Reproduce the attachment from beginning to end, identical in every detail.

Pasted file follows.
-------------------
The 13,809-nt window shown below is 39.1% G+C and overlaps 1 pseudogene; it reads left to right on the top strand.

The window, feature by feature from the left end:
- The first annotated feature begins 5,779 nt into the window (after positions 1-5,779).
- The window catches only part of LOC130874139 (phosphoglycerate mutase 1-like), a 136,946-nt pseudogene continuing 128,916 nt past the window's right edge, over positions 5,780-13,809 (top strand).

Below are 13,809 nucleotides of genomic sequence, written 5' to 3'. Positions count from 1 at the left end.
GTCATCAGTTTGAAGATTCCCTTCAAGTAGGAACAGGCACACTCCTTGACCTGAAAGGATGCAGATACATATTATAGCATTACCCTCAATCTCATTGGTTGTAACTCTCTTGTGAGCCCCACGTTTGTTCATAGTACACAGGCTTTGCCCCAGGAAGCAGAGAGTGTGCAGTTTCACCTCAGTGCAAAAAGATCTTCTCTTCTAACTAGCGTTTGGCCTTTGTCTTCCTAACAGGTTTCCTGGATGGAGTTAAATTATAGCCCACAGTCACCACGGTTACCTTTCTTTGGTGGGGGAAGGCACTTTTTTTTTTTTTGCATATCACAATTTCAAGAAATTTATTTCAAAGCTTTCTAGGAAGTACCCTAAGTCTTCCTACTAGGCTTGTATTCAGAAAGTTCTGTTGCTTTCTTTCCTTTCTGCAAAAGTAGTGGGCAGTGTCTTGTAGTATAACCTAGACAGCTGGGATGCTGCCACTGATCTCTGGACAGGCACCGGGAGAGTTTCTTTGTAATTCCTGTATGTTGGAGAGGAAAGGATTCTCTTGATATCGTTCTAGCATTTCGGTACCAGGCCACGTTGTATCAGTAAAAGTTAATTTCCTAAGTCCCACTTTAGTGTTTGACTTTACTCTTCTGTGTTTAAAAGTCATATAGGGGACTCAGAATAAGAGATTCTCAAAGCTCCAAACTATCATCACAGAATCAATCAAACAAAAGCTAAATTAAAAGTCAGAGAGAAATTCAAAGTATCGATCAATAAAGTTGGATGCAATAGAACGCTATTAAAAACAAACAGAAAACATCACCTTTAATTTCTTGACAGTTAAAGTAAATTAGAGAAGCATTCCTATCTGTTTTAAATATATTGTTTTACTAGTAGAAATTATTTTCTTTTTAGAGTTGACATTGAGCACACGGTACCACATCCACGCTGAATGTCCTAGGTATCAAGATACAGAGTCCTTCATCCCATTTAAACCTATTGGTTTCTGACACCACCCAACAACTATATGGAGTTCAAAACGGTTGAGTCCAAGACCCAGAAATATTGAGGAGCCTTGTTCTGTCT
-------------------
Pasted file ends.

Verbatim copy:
The 13,809-nt window shown below is 39.1% G+C and overlaps 1 pseudogene; it reads left to right on the top strand.

The window, feature by feature from the left end:
- The first annotated feature begins 5,779 nt into the window (after positions 1-5,779).
- The window catches only part of LOC130874139 (phosphoglycerate mutase 1-like), a 136,946-nt pseudogene continuing 128,916 nt past the window's right edge, over positions 5,780-13,809 (top strand).

Below are 13,809 nucleotides of genomic sequence, written 5' to 3'. Positions count from 1 at the left end.
GTCATCAGTTTGAAGATTCCCTTCAAGTAGGAACAGGCACACTCCTTGACCTGAAAGGATGCAGATACATATTATAGCATTACCCTCAATCTCATTGGTTGTAACTCTCTTGTGAGCCCCACGTTTGTTCATAGTACACAGGCTTTGCCCCAGGAAGCAGAGAGTGTGCAGTTTCACCTCAGTGCAAAAAGATCTTCTCTTCTAACTAGCGTTTGGCCTTTGTCTTCCTAACAGGTTTCCTGGATGGAGTTAAATTATAGCCCACAGTCACCACGGTTACCTTTCTTTGGTGGGGGAAGGCACTTTTTTTTTTTTTGCATATCACAATTTCAAGAAATTTATTTCAAAGCTTTCTAGGAAGTACCCTAAGTCTTCCTACTAGGCTTGTATTCAGAAAGTTCTGTTGCTTTCTTTCCTTTCTGCAAAAGTAGTGGGCAGTGTCTTGTAGTATAACCTAGACAGCTGGGATGCTGCCACTGATCTCTGGACAGGCACCGGGAGAGTTTCTTTGTAATTCCTGTATGTTGGAGAGGAAAGGATTCTCTTGATATCGTTCTAGCATTTCGGTACCAGGCCACGTTGTATCAGTAAAAGTTAATTTCCTAAGTCCCACTTTAGTGTTTGACTTTACTCTTCTGTGTTTAAAAGTCATATAGGGGACTCAGAATAAGAGATTCTCAAAGCTCCAAACTATCATCACAGAATCAATCAAACAAAAGCTAAATTAAAAGTCAGAGAGAAATTCAAAGTATCGATCAATAAAGTTGGATGCAATAGAACGCTATTAAAAACAAACAGAAAACATCACCTTTAATTTCTTGACAGTTAAAGTAAATTAGAGAAGCATTCCTATCTGTTTTAAATATATTGTTTTACTAGTAGAAATTATTTTCTTTTTAGAGTTGACATTGAGCACACGGTACCACATCCACGCTGAATGTCCTAGGTATCAAGATACAGAGTCCTTCATCCCATTTAAACCTATTGGTTTCTGACACCACCCAACAACTATATGGAGTTCAAAACGGTTGAGTCCAAGACCCAGAAATATTGAGGAGCCTTGTTCTGTCT